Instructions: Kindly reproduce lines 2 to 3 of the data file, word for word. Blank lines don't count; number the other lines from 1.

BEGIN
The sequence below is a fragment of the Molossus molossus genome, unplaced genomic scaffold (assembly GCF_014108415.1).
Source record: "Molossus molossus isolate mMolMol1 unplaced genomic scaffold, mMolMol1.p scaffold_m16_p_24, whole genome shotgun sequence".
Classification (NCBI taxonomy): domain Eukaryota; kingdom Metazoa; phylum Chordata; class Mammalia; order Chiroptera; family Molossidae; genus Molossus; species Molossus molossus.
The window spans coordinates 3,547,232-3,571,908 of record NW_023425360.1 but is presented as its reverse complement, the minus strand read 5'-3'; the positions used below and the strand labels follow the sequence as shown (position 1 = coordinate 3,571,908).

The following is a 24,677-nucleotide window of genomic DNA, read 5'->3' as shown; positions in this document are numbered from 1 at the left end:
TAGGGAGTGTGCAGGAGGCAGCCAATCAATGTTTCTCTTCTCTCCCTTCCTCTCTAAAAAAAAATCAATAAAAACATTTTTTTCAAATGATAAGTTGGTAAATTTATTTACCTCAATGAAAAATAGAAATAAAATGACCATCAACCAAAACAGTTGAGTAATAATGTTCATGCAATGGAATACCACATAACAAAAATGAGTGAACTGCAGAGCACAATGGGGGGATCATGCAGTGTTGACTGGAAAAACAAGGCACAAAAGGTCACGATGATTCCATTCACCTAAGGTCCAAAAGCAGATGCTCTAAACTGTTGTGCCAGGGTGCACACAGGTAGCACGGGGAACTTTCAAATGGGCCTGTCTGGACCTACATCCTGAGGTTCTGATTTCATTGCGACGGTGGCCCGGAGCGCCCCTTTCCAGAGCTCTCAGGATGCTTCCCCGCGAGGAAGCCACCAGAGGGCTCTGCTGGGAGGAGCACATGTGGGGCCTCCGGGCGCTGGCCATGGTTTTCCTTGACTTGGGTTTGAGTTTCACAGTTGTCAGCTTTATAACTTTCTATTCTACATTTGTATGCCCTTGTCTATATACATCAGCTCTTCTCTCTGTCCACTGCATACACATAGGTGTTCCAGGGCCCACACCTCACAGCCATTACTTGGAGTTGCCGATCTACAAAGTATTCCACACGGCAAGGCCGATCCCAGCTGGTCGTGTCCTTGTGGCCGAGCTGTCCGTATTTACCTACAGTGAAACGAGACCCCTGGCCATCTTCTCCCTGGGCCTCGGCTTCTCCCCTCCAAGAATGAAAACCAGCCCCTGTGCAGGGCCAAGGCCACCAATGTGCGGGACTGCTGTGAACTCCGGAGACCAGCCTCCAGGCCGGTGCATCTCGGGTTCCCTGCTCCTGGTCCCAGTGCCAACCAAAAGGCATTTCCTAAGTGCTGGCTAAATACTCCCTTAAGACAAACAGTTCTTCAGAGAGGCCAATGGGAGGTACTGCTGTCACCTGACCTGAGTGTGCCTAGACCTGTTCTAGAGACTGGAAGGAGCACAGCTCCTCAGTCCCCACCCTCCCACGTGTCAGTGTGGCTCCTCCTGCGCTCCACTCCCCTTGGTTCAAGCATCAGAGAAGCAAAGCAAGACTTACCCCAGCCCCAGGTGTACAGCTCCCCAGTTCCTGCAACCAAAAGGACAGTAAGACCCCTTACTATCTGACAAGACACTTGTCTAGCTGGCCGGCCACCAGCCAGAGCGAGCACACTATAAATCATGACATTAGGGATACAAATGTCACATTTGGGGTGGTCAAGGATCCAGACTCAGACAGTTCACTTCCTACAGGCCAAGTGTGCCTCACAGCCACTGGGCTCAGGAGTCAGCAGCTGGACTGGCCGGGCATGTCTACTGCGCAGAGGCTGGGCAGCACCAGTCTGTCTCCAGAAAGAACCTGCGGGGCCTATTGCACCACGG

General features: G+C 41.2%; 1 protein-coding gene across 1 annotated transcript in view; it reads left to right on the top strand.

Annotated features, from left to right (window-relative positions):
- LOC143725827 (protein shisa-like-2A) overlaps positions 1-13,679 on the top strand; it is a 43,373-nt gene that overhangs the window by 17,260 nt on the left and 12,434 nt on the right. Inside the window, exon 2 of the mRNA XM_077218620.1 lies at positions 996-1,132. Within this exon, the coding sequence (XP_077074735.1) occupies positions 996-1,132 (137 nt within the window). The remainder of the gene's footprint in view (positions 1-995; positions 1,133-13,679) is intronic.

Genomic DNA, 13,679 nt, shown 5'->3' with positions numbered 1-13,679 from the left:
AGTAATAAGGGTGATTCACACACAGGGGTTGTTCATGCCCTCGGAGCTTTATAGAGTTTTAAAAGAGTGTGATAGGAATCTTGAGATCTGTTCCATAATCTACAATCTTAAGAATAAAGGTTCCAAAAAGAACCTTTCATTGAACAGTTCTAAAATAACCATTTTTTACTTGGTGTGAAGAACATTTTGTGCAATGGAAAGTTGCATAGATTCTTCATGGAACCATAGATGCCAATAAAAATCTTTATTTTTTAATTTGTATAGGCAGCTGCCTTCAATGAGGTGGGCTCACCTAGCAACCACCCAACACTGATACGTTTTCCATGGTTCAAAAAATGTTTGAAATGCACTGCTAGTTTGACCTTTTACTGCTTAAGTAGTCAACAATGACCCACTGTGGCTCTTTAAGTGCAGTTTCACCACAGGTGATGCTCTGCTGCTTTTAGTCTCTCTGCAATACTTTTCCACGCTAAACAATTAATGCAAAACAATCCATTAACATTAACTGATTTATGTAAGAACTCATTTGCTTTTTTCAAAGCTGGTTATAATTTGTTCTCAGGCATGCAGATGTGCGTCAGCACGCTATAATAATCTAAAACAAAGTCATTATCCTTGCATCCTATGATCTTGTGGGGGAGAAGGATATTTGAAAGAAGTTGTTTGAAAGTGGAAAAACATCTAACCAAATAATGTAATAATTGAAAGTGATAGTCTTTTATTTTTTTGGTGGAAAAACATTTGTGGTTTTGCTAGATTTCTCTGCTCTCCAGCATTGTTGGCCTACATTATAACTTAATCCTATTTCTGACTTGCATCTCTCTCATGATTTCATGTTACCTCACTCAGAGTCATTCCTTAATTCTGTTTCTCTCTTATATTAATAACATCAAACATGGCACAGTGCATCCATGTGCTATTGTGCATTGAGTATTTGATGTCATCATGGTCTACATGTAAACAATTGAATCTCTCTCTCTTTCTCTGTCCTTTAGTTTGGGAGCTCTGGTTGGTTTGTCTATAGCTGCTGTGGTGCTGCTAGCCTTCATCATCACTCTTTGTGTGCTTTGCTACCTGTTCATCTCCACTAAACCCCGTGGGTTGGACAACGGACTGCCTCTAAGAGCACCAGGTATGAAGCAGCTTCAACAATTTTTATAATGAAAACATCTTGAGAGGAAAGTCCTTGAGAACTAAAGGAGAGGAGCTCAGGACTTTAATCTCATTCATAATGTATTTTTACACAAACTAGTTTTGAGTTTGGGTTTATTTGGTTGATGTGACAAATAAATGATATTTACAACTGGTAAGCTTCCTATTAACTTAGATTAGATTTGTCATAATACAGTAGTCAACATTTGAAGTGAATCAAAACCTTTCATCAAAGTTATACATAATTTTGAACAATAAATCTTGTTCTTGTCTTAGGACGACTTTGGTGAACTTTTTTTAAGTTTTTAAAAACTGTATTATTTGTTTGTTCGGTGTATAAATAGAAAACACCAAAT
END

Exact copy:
Source record: "Molossus molossus isolate mMolMol1 unplaced genomic scaffold, mMolMol1.p scaffold_m16_p_24, whole genome shotgun sequence".
Classification (NCBI taxonomy): domain Eukaryota; kingdom Metazoa; phylum Chordata; class Mammalia; order Chiroptera; family Molossidae; genus Molossus; species Molossus molossus.